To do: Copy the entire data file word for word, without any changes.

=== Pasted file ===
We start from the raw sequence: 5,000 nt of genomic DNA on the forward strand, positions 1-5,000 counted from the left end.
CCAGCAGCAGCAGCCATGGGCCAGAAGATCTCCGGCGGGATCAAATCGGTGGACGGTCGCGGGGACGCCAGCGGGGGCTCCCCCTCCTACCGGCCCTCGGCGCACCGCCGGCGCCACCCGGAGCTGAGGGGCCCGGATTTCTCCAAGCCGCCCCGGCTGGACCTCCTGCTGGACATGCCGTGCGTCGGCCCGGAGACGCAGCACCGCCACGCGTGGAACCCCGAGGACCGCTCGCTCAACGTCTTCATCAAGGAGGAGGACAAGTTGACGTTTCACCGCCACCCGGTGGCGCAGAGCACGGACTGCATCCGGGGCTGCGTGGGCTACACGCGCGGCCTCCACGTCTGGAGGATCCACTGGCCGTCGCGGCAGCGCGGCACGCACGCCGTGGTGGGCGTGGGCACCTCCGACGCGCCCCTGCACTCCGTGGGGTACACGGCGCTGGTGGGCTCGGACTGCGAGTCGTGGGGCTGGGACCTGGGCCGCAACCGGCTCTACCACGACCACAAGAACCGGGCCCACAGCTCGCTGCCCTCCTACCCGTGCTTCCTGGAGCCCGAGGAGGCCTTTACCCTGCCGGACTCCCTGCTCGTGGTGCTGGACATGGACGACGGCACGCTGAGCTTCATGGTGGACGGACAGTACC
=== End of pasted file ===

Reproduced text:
We start from the raw sequence: 5,000 nt of genomic DNA on the forward strand, positions 1-5,000 counted from the left end.
CCAGCAGCAGCAGCCATGGGCCAGAAGATCTCCGGCGGGATCAAATCGGTGGACGGTCGCGGGGACGCCAGCGGGGGCTCCCCCTCCTACCGGCCCTCGGCGCACCGCCGGCGCCACCCGGAGCTGAGGGGCCCGGATTTCTCCAAGCCGCCCCGGCTGGACCTCCTGCTGGACATGCCGTGCGTCGGCCCGGAGACGCAGCACCGCCACGCGTGGAACCCCGAGGACCGCTCGCTCAACGTCTTCATCAAGGAGGAGGACAAGTTGACGTTTCACCGCCACCCGGTGGCGCAGAGCACGGACTGCATCCGGGGCTGCGTGGGCTACACGCGCGGCCTCCACGTCTGGAGGATCCACTGGCCGTCGCGGCAGCGCGGCACGCACGCCGTGGTGGGCGTGGGCACCTCCGACGCGCCCCTGCACTCCGTGGGGTACACGGCGCTGGTGGGCTCGGACTGCGAGTCGTGGGGCTGGGACCTGGGCCGCAACCGGCTCTACCACGACCACAAGAACCGGGCCCACAGCTCGCTGCCCTCCTACCCGTGCTTCCTGGAGCCCGAGGAGGCCTTTACCCTGCCGGACTCCCTGCTCGTGGTGCTGGACATGGACGACGGCACGCTGAGCTTCATGGTGGACGGACAGTACC